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Sony NEX-VG10 / VG20 / VG30 / VG900
Interchangeable lens AVCHD camcorders using E-Mount lenses.


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Old December 24th, 2010, 08:50 AM   #16
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Originally Posted by Buba Kastorski View Post
Absolutely agree, and with VG10 i think they've outdone themselves, first camcorder I've seen LCD goes 90 only.
This is not so bad as you think.
We had 2 Camcorder, HC1 with broken ribbon from the display. If you see how these are bended, you know why this must give problems.
Im happy with the VG10, it takes some time to be familiair. Of course I hope Sony will update the soft so there is at least a zebra and a possibility for sharpness.

Happy Christmas
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Old December 25th, 2010, 04:26 AM   #17
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Perhaps the role of the vg10 is to get something in the market that on the surface offers an alternative to all the other cameras. In this role it has been doing it's job. The fact even I call it a wonderful camcorder means the vg10 is not horrible.

The problem NOW is the GH2 is arriving. I'm not sure if the VG can continue it's role except amongst those who read nothing. Or, you insost they must have a camcorder.

Sony could very easily fight back with a CES firmware release. Or, it could alter it's price by selling it with the 16mm or 18200 or just the adaptor.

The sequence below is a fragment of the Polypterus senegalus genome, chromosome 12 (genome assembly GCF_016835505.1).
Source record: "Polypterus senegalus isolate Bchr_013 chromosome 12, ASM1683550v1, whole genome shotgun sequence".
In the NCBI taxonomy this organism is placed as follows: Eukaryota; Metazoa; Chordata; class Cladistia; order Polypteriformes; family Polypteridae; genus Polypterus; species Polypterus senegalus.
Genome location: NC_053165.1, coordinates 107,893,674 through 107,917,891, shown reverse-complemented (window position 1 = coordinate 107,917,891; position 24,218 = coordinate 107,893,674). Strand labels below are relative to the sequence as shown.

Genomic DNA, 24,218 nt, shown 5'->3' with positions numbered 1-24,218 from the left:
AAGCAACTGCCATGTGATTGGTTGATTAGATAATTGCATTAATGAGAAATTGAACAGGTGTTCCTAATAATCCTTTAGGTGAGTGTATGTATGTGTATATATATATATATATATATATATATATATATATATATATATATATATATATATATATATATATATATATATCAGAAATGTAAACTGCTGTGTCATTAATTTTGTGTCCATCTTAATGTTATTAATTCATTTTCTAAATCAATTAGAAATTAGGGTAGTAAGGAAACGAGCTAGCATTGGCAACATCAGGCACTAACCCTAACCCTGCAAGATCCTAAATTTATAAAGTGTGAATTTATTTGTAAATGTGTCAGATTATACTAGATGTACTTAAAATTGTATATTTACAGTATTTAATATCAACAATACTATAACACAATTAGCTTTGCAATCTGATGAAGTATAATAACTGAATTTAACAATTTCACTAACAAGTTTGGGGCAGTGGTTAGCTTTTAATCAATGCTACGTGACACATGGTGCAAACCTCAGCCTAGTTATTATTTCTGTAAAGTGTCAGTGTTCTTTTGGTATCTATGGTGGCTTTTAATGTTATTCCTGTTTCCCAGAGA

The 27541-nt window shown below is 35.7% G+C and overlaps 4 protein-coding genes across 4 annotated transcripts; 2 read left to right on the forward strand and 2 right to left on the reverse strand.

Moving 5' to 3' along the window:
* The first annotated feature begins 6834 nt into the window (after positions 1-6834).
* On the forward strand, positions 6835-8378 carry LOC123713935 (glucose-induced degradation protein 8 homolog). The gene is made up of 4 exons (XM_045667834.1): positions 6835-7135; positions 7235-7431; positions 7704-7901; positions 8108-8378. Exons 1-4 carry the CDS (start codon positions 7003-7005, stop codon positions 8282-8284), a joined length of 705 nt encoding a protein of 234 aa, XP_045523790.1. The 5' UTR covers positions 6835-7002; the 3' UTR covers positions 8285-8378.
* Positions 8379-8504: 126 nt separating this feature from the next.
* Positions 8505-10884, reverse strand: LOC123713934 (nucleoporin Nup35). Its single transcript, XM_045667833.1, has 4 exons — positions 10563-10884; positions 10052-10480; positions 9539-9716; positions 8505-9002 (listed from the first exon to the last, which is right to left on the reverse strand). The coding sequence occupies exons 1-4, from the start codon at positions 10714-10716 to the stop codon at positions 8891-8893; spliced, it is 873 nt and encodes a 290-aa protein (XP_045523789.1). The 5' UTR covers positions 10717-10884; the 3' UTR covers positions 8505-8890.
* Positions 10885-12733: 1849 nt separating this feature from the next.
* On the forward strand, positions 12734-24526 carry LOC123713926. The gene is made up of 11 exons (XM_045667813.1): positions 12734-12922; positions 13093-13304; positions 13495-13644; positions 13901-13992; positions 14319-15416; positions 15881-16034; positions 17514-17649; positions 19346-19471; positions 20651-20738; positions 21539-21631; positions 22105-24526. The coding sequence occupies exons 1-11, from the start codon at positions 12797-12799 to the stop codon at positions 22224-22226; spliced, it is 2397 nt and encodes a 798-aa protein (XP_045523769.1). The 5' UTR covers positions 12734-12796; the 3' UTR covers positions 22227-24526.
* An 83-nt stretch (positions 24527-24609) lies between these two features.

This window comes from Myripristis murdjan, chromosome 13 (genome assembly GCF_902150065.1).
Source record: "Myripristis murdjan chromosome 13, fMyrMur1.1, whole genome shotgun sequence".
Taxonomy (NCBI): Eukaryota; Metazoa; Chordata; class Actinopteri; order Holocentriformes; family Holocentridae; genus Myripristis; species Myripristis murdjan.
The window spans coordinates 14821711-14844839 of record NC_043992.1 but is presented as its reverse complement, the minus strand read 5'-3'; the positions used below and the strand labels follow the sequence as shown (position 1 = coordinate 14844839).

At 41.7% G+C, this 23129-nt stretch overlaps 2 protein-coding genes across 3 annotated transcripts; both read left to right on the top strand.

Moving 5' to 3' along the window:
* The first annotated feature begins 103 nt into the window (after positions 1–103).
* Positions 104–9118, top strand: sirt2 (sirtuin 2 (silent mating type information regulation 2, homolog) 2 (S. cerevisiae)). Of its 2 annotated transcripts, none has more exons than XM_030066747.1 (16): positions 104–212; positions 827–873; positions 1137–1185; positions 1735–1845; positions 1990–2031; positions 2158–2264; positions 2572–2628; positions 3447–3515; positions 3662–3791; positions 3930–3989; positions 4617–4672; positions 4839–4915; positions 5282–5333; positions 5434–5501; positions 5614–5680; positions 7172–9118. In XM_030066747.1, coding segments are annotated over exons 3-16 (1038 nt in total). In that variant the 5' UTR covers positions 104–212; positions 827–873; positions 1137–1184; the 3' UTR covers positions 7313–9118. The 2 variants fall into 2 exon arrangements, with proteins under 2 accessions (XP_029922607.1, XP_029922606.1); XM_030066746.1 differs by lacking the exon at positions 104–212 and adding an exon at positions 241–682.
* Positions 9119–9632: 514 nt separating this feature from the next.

But, if CES passes with nothing, then Sony will get no coverage until the NEXCAM at NAB.
Very good post

GH2 appears to be cutting edge now. Not without it's own silliness: little batteries, poor LCD, but it seems to be ahead in many ways of just about everything.

It's only fundamental weakness seems to be 2x crop and resulting wide angle shortfall. But 4/3 sensor loves the c mounts, and 1:1 crop option mean it rules in the tele arena.

The vg has all sorts of sillyness, but the screen flip is far down the list. The LCd is frankly the best I have seem--- check the size and Rez. It's great.

Us vg10 folks can take solace in the fact that all those fixed lens fancy cameras are a generation behind.
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Old December 27th, 2010, 04:58 AM   #18
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A proper camcorder form factor, better lcd and better battery life are, I think, enough to give the VG10 the edge over the GH2 in terms of practicality for shooting video even without zebra and focus assist.

Last edited by Henry Williams; December 27th, 2010 at 07:52 AM. Reason: innacurate information
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Old December 27th, 2010, 06:09 PM   #19